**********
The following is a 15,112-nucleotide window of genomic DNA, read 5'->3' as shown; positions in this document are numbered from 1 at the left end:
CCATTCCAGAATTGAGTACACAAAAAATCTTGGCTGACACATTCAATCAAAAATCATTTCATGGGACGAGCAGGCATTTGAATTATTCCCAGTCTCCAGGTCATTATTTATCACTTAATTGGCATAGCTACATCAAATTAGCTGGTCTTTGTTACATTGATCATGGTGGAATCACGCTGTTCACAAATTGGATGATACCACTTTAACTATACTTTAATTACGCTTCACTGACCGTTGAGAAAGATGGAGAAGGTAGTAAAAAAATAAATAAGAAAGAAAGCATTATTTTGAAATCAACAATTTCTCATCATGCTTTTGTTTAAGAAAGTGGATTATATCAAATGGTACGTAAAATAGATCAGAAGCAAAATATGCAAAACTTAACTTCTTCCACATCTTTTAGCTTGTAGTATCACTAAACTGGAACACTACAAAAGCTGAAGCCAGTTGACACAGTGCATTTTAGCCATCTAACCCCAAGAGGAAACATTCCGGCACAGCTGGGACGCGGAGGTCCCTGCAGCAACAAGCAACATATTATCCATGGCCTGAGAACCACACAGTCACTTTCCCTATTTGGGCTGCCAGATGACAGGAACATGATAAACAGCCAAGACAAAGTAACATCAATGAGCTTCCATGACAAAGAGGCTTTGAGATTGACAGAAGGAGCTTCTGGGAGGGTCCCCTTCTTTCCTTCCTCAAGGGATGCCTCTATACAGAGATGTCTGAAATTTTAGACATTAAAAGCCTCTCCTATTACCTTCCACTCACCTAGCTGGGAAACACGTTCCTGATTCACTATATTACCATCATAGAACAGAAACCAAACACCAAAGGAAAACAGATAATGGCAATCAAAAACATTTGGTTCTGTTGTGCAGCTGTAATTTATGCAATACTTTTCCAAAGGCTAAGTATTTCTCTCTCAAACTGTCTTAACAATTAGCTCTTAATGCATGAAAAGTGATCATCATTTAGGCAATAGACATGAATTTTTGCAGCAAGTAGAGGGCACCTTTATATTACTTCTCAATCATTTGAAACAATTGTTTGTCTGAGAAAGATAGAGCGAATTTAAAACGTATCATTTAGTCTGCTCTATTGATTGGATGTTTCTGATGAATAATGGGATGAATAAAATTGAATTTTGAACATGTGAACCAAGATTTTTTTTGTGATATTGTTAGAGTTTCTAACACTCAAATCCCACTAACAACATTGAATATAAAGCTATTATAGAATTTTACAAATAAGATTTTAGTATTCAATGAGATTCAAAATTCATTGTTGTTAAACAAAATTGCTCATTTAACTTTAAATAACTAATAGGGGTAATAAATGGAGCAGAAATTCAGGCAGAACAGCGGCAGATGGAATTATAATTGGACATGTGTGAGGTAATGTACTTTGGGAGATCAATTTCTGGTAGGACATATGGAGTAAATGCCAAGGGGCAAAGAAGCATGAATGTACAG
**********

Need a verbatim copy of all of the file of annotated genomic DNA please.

The following is a 15,112-nucleotide window of genomic DNA, read 5'->3' as shown; positions in this document are numbered from 1 at the left end:
CCATTCCAGAATTGAGTACACAAAAAATCTTGGCTGACACATTCAATCAAAAATCATTTCATGGGACGAGCAGGCATTTGAATTATTCCCAGTCTCCAGGTCATTATTTATCACTTAATTGGCATAGCTACATCAAATTAGCTGGTCTTTGTTACATTGATCATGGTGGAATCACGCTGTTCACAAATTGGATGATACCACTTTAACTATACTTTAATTACGCTTCACTGACCGTTGAGAAAGATGGAGAAGGTAGTAAAAAAATAAATAAGAAAGAAAGCATTATTTTGAAATCAACAATTTCTCATCATGCTTTTGTTTAAGAAAGTGGATTATATCAAATGGTACGTAAAATAGATCAGAAGCAAAATATGCAAAACTTAACTTCTTCCACATCTTTTAGCTTGTAGTATCACTAAACTGGAACACTACAAAAGCTGAAGCCAGTTGACACAGTGCATTTTAGCCATCTAACCCCAAGAGGAAACATTCCGGCACAGCTGGGACGCGGAGGTCCCTGCAGCAACAAGCAACATATTATCCATGGCCTGAGAACCACACAGTCACTTTCCCTATTTGGGCTGCCAGATGACAGGAACATGATAAACAGCCAAGACAAAGTAACATCAATGAGCTTCCATGACAAAGAGGCTTTGAGATTGACAGAAGGAGCTTCTGGGAGGGTCCCCTTCTTTCCTTCCTCAAGGGATGCCTCTATACAGAGATGTCTGAAATTTTAGACATTAAAAGCCTCTCCTATTACCTTCCACTCACCTAGCTGGGAAACACGTTCCTGATTCACTATATTACCATCATAGAACAGAAACCAAACACCAAAGGAAAACAGATAATGGCAATCAAAAACATTTGGTTCTGTTGTGCAGCTGTAATTTATGCAATACTTTTCCAAAGGCTAAGTATTTCTCTCTCAAACTGTCTTAACAATTAGCTCTTAATGCATGAAAAGTGATCATCATTTAGGCAATAGACATGAATTTTTGCAGCAAGTAGAGGGCACCTTTATATTACTTCTCAATCATTTGAAACAATTGTTTGTCTGAGAAAGATAGAGCGAATTTAAAACGTATCATTTAGTCTGCTCTATTGATTGGATGTTTCTGATGAATAATGGGATGAATAAAATTGAATTTTGAACATGTGAACCAAGATTTTTTTTGTGATATTGTTAGAGTTTCTAACACTCAAATCCCACTAACAACATTGAATATAAAGCTATTATAGAATTTTACAAATAAGATTTTAGTATTCAATGAGATTCAAAATTCATTGTTGTTAAACAAAATTGCTCATTTAACTTTAAATAACTAATAGGGGTAATAAATGGAGCAGAAATTCAGGCAGAACAGCGGCAGATGGAATTATAATTGGACATGTGTGAGGTAATGTACTTTGGGAGATCAATTTCTGGTAGGACATATGGAGTAAATGCCAAGGGGCAAAGAAGCATGAATGTACAG